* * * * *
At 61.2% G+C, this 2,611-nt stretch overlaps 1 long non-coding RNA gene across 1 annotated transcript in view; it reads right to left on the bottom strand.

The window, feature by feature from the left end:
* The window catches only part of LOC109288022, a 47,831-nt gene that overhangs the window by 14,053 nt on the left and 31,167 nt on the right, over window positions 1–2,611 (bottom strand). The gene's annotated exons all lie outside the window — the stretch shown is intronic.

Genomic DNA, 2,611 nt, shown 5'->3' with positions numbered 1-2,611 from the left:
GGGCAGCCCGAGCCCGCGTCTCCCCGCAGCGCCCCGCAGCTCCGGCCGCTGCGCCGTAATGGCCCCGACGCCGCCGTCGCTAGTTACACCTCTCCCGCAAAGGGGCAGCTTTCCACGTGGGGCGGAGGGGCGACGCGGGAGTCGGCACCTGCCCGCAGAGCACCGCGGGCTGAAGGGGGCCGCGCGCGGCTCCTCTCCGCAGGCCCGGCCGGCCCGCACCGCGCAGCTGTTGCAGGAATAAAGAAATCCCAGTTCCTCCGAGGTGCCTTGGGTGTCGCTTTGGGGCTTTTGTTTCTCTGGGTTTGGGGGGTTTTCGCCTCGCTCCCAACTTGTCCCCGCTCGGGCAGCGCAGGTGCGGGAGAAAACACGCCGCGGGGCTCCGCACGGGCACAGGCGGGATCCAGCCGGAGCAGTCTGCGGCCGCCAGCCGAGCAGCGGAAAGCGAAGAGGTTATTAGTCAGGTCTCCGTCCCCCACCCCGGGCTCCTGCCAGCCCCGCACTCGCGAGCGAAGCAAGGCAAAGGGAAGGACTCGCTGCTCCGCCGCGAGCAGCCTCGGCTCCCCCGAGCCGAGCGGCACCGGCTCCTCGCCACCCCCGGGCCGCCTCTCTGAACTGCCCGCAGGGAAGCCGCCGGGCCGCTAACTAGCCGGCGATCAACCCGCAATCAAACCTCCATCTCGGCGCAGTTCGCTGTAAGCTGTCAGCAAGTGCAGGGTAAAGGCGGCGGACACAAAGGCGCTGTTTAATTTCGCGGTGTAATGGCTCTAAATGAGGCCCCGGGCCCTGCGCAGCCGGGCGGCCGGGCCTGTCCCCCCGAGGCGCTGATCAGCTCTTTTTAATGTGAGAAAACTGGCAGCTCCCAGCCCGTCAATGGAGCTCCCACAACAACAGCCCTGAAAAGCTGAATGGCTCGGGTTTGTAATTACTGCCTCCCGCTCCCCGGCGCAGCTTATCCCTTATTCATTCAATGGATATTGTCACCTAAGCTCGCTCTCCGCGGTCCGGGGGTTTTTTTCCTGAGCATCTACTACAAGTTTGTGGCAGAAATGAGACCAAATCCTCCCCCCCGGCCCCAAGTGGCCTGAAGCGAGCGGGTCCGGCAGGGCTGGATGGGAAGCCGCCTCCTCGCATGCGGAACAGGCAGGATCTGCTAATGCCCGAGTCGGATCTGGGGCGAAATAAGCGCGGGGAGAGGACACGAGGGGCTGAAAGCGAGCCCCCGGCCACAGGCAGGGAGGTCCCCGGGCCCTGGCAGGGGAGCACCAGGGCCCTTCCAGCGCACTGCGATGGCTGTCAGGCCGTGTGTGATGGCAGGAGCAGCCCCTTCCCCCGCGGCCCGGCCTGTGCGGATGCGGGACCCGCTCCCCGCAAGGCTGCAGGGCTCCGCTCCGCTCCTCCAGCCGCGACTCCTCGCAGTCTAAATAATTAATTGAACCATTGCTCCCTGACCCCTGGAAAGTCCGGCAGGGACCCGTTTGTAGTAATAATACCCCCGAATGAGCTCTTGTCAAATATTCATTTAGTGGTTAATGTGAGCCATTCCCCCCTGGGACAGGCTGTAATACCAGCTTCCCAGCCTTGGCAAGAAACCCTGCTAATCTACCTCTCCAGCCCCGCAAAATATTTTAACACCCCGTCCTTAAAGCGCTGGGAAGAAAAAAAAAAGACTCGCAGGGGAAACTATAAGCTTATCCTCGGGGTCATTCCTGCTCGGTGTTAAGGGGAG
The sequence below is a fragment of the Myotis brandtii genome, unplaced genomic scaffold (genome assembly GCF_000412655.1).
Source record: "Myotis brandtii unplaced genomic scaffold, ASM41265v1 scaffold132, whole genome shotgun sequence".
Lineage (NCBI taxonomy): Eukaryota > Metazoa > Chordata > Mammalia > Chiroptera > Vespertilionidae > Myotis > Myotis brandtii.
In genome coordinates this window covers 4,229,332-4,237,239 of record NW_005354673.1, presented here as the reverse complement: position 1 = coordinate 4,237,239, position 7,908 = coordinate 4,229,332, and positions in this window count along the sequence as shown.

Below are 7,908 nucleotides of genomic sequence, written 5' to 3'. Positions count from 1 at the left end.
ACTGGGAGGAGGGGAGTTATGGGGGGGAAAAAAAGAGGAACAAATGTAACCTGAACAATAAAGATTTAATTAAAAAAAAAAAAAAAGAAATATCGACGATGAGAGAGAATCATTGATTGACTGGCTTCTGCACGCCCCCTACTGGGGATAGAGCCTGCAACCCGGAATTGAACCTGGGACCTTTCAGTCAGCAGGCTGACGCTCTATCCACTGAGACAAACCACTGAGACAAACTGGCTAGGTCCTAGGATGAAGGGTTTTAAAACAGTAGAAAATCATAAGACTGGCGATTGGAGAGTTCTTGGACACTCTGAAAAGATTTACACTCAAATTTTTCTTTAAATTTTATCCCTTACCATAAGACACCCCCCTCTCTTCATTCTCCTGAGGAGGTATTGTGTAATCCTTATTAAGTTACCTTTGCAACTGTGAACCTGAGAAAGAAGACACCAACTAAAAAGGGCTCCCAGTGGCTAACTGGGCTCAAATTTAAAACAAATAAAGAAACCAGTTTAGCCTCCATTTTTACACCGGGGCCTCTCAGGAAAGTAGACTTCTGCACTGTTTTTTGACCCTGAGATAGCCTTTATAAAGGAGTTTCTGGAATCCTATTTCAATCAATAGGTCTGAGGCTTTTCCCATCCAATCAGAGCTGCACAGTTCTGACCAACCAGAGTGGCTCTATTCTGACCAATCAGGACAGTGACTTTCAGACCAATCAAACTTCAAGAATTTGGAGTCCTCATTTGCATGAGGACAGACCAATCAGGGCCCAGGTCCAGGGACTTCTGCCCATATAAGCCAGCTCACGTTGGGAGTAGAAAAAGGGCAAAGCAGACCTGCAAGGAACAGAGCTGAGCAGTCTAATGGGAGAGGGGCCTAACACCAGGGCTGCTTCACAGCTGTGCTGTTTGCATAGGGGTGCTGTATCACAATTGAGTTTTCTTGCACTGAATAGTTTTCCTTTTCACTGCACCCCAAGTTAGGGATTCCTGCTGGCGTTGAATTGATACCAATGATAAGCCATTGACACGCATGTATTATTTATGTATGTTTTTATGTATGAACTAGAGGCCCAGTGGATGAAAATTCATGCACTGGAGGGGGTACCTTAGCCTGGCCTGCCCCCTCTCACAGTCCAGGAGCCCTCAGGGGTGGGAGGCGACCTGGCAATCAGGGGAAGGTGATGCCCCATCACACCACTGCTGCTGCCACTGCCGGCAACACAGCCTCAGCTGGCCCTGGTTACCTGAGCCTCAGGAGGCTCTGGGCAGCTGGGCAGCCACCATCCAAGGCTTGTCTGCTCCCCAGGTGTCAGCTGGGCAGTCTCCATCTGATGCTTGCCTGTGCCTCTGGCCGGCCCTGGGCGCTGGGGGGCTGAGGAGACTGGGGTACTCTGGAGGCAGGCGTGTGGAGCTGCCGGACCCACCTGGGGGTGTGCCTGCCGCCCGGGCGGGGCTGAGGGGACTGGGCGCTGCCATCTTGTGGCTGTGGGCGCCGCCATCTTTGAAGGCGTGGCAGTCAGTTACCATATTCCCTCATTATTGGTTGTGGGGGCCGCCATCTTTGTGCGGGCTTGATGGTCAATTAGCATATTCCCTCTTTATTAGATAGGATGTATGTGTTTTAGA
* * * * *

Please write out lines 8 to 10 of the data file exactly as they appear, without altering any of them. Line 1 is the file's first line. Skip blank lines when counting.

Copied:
Lineage (NCBI taxonomy): Eukaryota > Metazoa > Chordata > Mammalia > Chiroptera > Vespertilionidae > Myotis > Myotis brandtii.
In genome coordinates this window covers 4,229,332-4,237,239 of record NW_005354673.1, presented here as the reverse complement: position 1 = coordinate 4,237,239, position 7,908 = coordinate 4,229,332, and positions in this window count along the sequence as shown.

Below are 7,908 nucleotides of genomic sequence, written 5' to 3'. Positions count from 1 at the left end.